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A legendary and intense album of European Free Improvising masters recorded in 1969 from a band led by saxophonist Peter Brotzmann, with Evan Parker on tenor sax; Derek Bailey on guitar; Fred van Hove on piano; Buschi Niebergall on bass; and Han Bennink on drums.

Brotzmann, Peter Sextet/ Quartet
Nipples [VINYL]

Brotzmann, Peter Sextet/ Quartet: Nipples [VINYL] (Cien Fuegos)

Label: Cien Fuegos    
Released in: Austria    

"Nipples is a 1969 album by free jazz saxophonist Peter Brštzmann, originally released on the Calig record label. The title track is performed by a sextet comprising Brštzmann (tenor saxophone), Evan Parker (also on tenor saxophone), Derek Bailey (guitar), Fred Van Hove (piano), Han Bennink (drums), and Buschi Niebergall (bass). The other track featured, "Tell a Green Man", is performed by a quartet made up of Brštzmann, Van Hove, Niebergall, and Bennink.

The album was reissued on CD by Atavistic Records as part of their Unheard Music Series in 2000. The label also released a second CD in 2003 titled More Nipples, featuring three further recordings from the same sessions: an alternate take of "Nipples", performed by the sextet, and two further recordings by the quartet."-Wikipedia

" [...] Nipples is a 1969 recording, freshly re-released by Atavistic, of a famous session featuring some of the biggest names in European free jazz. The creature I thought was going to take my life, the title track, is nearly 20 minutes of amorphous noise recorded by a sextet consisting of piano, double-bass, drums, guitar and two saxes. The second track is slightly shorter and slimmed down: fifteen minutes of sax, piano, double-bass and drums. The entire album clocks in at just over 33 minutes, but they're some of the most frenetic and alien minutes you may ever live through.

Initially, Nipples seems like the work of a sextet of toddlers who have been unleashed in a room full of musical instruments. It's grating and frustrating, and seems to exhibit a lack of structure surprising even for free jazz. After the third or fourth time through, though, a logic begins to present itself. Blocks of instruments drop in and out to highlight the tensions between the various sounds with a bowed double-bass and sax often serving as a foundation for the movements of other instruments. These six people listen to each other, coordinating their movements over a framework that remains invisible throughout. Stereo effects are used to enforce a sort of organization, marking out the individual territories of the various instruments.

The first of the two tracks is the most rewarding, and achieves an almost mesmeric effect that the second track never gets close to. The presence of two saxes contributes quite a bit to this: they carry on a conversation of sorts that makes the 20 minutes of noise slide by quicker than seems possible. At points, it becomes difficult to believe that this music was recorded live in the studio-- these people make noises with their instruments and construct a layered sound that eludes most players with walls of effects at their disposal.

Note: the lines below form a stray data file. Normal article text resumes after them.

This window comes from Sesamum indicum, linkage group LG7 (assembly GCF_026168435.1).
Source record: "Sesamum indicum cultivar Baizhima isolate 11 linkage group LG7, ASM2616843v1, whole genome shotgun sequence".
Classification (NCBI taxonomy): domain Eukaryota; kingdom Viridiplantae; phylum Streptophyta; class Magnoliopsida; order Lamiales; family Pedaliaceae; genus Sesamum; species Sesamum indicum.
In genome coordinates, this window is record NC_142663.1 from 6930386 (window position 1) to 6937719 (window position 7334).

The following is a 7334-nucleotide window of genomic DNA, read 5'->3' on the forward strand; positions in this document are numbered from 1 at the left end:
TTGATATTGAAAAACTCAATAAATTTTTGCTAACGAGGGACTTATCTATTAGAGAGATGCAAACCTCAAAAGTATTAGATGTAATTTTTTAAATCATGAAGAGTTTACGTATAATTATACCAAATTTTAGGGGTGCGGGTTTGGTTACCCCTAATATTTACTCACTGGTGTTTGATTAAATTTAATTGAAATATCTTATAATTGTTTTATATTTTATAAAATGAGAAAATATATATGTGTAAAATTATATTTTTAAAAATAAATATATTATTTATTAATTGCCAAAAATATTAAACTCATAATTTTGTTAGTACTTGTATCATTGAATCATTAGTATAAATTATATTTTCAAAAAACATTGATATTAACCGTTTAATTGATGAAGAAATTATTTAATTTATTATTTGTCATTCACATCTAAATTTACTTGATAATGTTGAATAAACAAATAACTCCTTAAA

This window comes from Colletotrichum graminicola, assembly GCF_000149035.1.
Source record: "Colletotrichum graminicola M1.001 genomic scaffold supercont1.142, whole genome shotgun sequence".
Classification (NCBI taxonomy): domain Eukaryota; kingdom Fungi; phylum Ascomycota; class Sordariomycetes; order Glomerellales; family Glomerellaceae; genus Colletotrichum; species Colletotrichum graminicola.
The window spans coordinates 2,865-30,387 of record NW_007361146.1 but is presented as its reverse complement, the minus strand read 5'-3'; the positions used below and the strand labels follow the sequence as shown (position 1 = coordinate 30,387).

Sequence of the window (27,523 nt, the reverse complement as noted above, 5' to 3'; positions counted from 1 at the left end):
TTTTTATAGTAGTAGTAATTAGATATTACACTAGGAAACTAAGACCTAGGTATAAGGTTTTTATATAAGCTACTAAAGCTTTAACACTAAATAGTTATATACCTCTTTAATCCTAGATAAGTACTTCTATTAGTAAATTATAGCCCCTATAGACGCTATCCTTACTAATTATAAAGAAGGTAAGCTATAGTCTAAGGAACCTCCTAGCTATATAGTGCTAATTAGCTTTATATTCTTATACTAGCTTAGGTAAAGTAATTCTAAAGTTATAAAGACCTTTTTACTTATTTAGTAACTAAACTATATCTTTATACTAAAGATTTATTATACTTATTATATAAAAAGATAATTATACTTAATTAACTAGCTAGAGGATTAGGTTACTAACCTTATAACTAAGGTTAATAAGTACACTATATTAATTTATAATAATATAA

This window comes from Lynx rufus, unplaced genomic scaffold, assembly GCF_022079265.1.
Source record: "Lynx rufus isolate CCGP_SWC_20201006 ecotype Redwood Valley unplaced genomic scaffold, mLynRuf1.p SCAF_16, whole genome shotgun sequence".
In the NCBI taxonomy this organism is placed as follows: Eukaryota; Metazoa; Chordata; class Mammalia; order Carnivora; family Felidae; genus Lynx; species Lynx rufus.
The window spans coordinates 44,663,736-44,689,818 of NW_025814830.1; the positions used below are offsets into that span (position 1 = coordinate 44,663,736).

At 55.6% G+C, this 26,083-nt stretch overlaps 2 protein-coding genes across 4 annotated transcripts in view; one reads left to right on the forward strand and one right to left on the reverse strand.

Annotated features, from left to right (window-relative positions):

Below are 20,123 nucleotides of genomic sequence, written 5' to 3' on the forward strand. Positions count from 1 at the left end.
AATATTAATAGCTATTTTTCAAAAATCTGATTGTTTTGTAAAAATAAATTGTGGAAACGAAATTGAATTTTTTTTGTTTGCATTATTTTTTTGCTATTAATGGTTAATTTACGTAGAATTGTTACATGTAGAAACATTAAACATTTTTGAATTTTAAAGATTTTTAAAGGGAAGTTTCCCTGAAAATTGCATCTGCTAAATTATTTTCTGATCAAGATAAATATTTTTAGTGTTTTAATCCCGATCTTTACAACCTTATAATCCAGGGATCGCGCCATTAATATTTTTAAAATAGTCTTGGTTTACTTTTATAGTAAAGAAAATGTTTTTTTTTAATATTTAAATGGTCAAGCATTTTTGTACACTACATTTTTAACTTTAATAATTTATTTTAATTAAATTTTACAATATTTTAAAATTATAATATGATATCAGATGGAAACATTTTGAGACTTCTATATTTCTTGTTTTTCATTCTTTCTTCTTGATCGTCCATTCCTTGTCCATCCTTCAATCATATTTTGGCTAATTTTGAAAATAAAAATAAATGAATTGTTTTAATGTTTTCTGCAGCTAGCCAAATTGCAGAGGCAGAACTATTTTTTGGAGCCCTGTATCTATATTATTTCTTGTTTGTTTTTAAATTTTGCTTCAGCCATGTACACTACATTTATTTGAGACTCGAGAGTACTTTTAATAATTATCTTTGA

There's a point about two-thirds of the way through Nipples where all the instruments-- with the exception of Peter Brotzmann's tenor sax-- stop playing. For about one minute, the sax emits long, almost toneless keenings. The sound just doesn't make sense. Then, you realize that Peter Brotzman has stopped playing his saxophone, and Papa Legba has taken over instead. Papa Legba is riding this man's sax-- a human being could not possibly be responsible for a noise like this.

Today's musical landscape is marred by the footprints of lightweights and the layabouts who write about them. Emo-rockers who record albums while cramming for the SATs? So-called Latin superstars who have to see a tutor before recording a song in Spanish? Überhip geeks who spend less time and energy on their music than on installing home theaters in the mansions of famous murder victims? Forget it. Nipples may be by turns aggravating, inscrutable, cacophonous and soulless, but sitting next to today's crop on the New Release rack of your local Sam Goody, it seems the work of giants. Crazy, strung-out, Teutonic giants, but giants nonetheless."- Zach Hooker, Pitchfork Media

180 gram vinyl, raised image on cover. Limited edition of 1000 copies.

See all items in the Vinyl Recordings category

Related Categories of Interest:

Vinyl Recordings
Improvised Music
European Improv, Free Jazz & Related
Free Improvisation
Peter Brotzmann
Bailey, Derek
Parker, Evan
Sextet Recordings
Quartet Recordings
Staff Picks & Recommended Items
Jazz Reissues
New in Improvised Music
Recent Releases and Best Sellers

Get additional information at Pitchfork Media

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Shipping Weight: 18.00 units

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Product Information:

180 gram vinyl, raised image on cover. Limited edition of 1000 copies.

UPC: 9120036682115

Label: Cien Fuegos
Catalog ID: CF 013LP
Squidco Product Code: 21482

Format: LP
Condition: New
Released: 2015
Country: Austria
Packaging: LP
SIDE A recorded Tonstudio Bauer/Ludwigsburg/April 18th, 1969

SIDE B recorded Rhenus Studio/Godorf/April 24th, 1969


Peter Brotzmann-tenor saxophone

Evan Parker-tenor saxophone

Derek Bailey-guitar

Fred van Hove-piano

Buschi Niebergall-bass

Han Bennink-drums

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Track Listing:


1. Nipples (17:45)


1. Tell a Green Man (15:32)

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